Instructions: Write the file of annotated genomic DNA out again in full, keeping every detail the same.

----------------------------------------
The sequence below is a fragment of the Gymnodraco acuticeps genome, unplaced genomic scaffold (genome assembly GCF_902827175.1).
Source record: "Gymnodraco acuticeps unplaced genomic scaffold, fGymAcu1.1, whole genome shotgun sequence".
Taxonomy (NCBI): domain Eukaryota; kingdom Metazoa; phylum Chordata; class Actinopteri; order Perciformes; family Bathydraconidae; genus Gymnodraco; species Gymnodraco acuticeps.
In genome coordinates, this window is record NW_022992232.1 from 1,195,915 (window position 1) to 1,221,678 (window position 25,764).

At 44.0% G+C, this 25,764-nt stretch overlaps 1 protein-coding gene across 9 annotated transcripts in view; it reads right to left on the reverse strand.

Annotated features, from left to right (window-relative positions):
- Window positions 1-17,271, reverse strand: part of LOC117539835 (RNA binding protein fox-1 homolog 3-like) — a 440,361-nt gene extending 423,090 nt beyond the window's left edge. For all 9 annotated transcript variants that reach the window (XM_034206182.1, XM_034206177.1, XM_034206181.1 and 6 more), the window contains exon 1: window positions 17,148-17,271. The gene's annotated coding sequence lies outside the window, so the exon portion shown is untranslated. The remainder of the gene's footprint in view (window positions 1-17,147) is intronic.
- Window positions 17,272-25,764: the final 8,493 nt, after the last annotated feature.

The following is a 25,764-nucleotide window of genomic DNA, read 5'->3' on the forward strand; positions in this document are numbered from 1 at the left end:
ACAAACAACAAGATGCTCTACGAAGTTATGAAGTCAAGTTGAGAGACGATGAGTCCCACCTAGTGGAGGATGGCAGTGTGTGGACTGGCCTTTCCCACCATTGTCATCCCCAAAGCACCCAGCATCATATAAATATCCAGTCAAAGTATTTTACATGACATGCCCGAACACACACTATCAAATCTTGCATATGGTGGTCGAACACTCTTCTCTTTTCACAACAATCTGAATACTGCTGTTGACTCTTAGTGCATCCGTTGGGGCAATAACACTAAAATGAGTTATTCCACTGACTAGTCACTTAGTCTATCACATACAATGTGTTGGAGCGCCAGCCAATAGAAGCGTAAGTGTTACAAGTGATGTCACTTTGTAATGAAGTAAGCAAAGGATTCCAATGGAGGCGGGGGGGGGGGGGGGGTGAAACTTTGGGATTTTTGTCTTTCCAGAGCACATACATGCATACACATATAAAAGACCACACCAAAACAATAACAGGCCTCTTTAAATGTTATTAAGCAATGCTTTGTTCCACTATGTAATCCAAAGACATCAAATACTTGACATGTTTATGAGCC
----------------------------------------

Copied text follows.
The sequence below is a fragment of the Gymnodraco acuticeps genome, unplaced genomic scaffold (genome assembly GCF_902827175.1).
Source record: "Gymnodraco acuticeps unplaced genomic scaffold, fGymAcu1.1, whole genome shotgun sequence".
Taxonomy (NCBI): domain Eukaryota; kingdom Metazoa; phylum Chordata; class Actinopteri; order Perciformes; family Bathydraconidae; genus Gymnodraco; species Gymnodraco acuticeps.
In genome coordinates, this window is record NW_022992232.1 from 1,195,915 (window position 1) to 1,221,678 (window position 25,764).

At 44.0% G+C, this 25,764-nt stretch overlaps 1 protein-coding gene across 9 annotated transcripts in view; it reads right to left on the reverse strand.

Annotated features, from left to right (window-relative positions):
- Window positions 1-17,271, reverse strand: part of LOC117539835 (RNA binding protein fox-1 homolog 3-like) — a 440,361-nt gene extending 423,090 nt beyond the window's left edge. For all 9 annotated transcript variants that reach the window (XM_034206182.1, XM_034206177.1, XM_034206181.1 and 6 more), the window contains exon 1: window positions 17,148-17,271. The gene's annotated coding sequence lies outside the window, so the exon portion shown is untranslated. The remainder of the gene's footprint in view (window positions 1-17,147) is intronic.
- Window positions 17,272-25,764: the final 8,493 nt, after the last annotated feature.

The following is a 25,764-nucleotide window of genomic DNA, read 5'->3' on the forward strand; positions in this document are numbered from 1 at the left end:
ACAAACAACAAGATGCTCTACGAAGTTATGAAGTCAAGTTGAGAGACGATGAGTCCCACCTAGTGGAGGATGGCAGTGTGTGGACTGGCCTTTCCCACCATTGTCATCCCCAAAGCACCCAGCATCATATAAATATCCAGTCAAAGTATTTTACATGACATGCCCGAACACACACTATCAAATCTTGCATATGGTGGTCGAACACTCTTCTCTTTTCACAACAATCTGAATACTGCTGTTGACTCTTAGTGCATCCGTTGGGGCAATAACACTAAAATGAGTTATTCCACTGACTAGTCACTTAGTCTATCACATACAATGTGTTGGAGCGCCAGCCAATAGAAGCGTAAGTGTTACAAGTGATGTCACTTTGTAATGAAGTAAGCAAAGGATTCCAATGGAGGCGGGGGGGGGGGGGGGGTGAAACTTTGGGATTTTTGTCTTTCCAGAGCACATACATGCATACACATATAAAAGACCACACCAAAACAATAACAGGCCTCTTTAAATGTTATTAAGCAATGCTTTGTTCCACTATGTAATCCAAAGACATCAAATACTTGACATGTTTATGAGCC